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Hamish A. Ramsay, Savin S. Chand, and Suzana J. Camargo

North Pacific ( Camargo et al. 2007b ), eastern North Pacific ( Camargo et al. 2008 ), North Atlantic ( Kossin et al. 2010 ), South Pacific ( Chand and Walsh 2009 ), and Southern Hemisphere ( Ramsay et al. 2012 ). We apply the same clustering technique as used in these previous studies to explore differences between observed and model-simulated TC tracks in the Southern Hemisphere (refer to section 2e for details). The focus of the current study is to assess the ability of climate models to

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Anne S. Daloz, S. J. Camargo, J. P. Kossin, K. Emanuel, M. Horn, J. A. Jonas, D. Kim, T. LaRow, Y.-K. Lim, C. M. Patricola, M. Roberts, E. Scoccimarro, D. Shaevitz, P. L. Vidale, H. Wang, M. Wehner, and M. Zhao

to the interannual frequency in the basin. Strazzo et al. (2013) used a spatial lattice technique to analyze two of the models in this study and identified regional biases in the North Atlantic tropical cyclone activity. These studies highlighted the importance of accurately simulating the tropical cyclone tracks in addition to the frequency and intensity of tropical cyclones. To evaluate the ability of modern climate models to represent the North Atlantic tropical cyclone tracks, the

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Hiroyuki Murakami, Pang-Chi Hsu, Osamu Arakawa, and Tim Li

ultimate goal is to generate ensemble means using models that reduce the inheritance of biases to increase the reliability of information on projections of future changes in FOCs. On the other hand, the multimodel ensemble approach has been widely discussed in the literature for comprehensive forecast and projection frameworks such as short-range weather forecasting ( Raftery et al. 2005 ; Casanova and Ahrens 2009 ), seasonal forecasting ( Tippet et al. 2005 ; Casanova and Ahrens 2009 ), decadal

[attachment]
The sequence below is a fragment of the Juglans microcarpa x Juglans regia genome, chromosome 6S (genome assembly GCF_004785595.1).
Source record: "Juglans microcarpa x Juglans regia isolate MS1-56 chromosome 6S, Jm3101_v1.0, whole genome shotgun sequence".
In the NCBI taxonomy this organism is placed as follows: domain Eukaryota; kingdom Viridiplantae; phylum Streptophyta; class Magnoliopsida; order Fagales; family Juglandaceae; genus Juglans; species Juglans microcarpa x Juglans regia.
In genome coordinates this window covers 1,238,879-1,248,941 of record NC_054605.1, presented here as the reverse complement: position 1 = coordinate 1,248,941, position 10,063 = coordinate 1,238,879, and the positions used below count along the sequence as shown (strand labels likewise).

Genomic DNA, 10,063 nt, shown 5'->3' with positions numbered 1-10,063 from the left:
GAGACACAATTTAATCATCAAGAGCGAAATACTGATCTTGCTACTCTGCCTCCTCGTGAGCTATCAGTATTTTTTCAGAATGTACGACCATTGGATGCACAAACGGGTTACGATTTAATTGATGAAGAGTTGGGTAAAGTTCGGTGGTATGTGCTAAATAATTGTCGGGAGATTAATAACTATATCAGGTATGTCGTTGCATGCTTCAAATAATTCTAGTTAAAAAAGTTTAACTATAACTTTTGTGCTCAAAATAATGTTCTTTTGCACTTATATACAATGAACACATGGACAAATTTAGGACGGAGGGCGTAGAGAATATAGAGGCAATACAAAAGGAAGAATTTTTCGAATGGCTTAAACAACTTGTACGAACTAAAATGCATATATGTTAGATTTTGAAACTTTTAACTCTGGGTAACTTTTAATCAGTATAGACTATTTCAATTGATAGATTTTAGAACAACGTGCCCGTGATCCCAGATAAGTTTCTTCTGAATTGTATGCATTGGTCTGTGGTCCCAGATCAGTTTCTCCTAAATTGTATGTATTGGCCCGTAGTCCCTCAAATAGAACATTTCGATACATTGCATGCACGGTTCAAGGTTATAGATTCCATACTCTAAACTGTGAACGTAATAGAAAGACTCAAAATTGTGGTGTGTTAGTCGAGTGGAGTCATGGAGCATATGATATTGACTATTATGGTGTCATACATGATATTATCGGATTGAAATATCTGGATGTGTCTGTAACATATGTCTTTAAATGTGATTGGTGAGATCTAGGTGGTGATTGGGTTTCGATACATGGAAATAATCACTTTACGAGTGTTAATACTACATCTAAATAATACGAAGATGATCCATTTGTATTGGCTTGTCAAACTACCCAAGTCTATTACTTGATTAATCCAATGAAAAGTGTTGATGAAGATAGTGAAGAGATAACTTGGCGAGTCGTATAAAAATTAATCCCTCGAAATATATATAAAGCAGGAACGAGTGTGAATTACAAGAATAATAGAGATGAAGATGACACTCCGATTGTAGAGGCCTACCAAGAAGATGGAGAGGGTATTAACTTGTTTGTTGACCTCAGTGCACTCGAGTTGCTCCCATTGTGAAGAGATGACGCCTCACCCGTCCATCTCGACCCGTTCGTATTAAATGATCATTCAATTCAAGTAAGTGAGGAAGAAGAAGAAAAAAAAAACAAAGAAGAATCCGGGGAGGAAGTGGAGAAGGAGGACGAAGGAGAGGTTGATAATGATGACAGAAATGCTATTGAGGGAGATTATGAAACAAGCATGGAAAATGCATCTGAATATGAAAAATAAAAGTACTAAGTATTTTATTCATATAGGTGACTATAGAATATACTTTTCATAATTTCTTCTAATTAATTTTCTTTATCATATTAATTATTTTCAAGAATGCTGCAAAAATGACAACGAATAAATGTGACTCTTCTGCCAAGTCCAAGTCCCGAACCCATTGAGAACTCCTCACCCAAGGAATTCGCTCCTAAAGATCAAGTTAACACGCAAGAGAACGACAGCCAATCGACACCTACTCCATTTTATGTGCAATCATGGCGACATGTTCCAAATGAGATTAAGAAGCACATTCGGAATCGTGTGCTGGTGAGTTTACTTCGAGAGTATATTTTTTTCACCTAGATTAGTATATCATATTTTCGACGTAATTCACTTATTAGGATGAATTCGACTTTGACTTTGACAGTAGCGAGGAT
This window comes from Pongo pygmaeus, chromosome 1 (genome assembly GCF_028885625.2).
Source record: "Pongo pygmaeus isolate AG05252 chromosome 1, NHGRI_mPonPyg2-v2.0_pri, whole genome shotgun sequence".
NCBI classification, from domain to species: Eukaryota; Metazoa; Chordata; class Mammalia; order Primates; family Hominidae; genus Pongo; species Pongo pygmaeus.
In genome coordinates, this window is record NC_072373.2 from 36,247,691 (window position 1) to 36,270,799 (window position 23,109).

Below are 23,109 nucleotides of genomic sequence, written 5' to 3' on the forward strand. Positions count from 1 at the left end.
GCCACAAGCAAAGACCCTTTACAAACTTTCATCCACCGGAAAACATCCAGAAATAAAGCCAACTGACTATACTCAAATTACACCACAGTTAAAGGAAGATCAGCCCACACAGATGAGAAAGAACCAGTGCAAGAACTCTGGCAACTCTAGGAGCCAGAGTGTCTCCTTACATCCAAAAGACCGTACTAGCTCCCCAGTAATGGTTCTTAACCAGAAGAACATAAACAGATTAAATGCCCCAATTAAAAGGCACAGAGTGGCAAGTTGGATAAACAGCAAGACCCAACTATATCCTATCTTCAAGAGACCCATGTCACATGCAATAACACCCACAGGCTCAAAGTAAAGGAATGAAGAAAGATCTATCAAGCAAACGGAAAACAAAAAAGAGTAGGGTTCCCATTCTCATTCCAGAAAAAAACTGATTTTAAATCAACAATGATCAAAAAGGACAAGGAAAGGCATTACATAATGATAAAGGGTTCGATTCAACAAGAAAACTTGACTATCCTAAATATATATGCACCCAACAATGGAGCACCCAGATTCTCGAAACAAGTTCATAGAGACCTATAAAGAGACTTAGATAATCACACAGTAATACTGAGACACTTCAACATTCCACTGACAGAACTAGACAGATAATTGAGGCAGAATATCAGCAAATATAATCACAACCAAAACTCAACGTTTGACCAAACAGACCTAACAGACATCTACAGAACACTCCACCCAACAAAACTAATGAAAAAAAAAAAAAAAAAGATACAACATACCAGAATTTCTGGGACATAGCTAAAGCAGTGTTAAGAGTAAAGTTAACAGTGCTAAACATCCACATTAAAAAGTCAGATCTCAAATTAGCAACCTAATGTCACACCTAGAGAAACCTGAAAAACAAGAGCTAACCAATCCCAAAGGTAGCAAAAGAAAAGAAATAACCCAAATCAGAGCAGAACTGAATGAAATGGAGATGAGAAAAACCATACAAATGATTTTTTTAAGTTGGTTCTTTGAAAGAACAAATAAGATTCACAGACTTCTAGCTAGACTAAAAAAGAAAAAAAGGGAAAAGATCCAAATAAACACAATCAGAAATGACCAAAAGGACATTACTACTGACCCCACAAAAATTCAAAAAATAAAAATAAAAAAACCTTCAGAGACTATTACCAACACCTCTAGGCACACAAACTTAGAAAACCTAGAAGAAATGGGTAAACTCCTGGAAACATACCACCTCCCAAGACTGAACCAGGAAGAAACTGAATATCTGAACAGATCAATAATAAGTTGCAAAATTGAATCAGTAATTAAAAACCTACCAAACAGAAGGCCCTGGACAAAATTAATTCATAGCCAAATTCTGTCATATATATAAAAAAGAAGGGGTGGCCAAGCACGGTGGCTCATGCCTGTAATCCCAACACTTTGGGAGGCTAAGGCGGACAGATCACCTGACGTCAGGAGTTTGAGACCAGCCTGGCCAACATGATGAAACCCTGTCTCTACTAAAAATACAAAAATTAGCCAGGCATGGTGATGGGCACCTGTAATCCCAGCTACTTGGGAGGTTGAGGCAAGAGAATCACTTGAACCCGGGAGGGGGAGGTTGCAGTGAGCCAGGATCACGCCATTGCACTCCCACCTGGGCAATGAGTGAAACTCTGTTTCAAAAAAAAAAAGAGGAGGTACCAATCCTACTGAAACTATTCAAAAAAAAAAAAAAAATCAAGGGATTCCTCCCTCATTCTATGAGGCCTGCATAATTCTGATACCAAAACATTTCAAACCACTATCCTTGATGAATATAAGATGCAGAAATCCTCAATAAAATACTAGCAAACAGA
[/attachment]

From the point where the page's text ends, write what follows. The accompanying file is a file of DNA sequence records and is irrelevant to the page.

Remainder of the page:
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Hui Wang, Lindsey Long, Arun Kumar, Wanqiu Wang, Jae-Kyung E. Schemm, Ming Zhao, Gabriel A. Vecchi, Timothy E. Larow, Young-Kwon Lim, Siegfried D. Schubert, Daniel A. Shaevitz, Suzana J. Camargo, Naomi Henderson, Daehyun Kim, Jeffrey A. Jonas, and Kevin J. E. Walsh

al. 2008 ; Molod et al. 2012 ), and the NCEP Global Forecast System (GFS) model ( Saha et al. 2014 ). More detailed descriptions of the models can be found in K. J. E. Walsh et al. (2014, unpublished manuscript). Table 1 lists the number of ensemble runs and model data resolutions, which are also close to model resolutions, as well as the references for TC tracking algorithms for the five models. The ensemble members vary from two to five with a total of 16 realizations. Horizontal resolutions

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Young-Kwon Lim, Siegfried D. Schubert, Oreste Reale, Myong-In Lee, Andrea M. Molod, and Max J. Suarez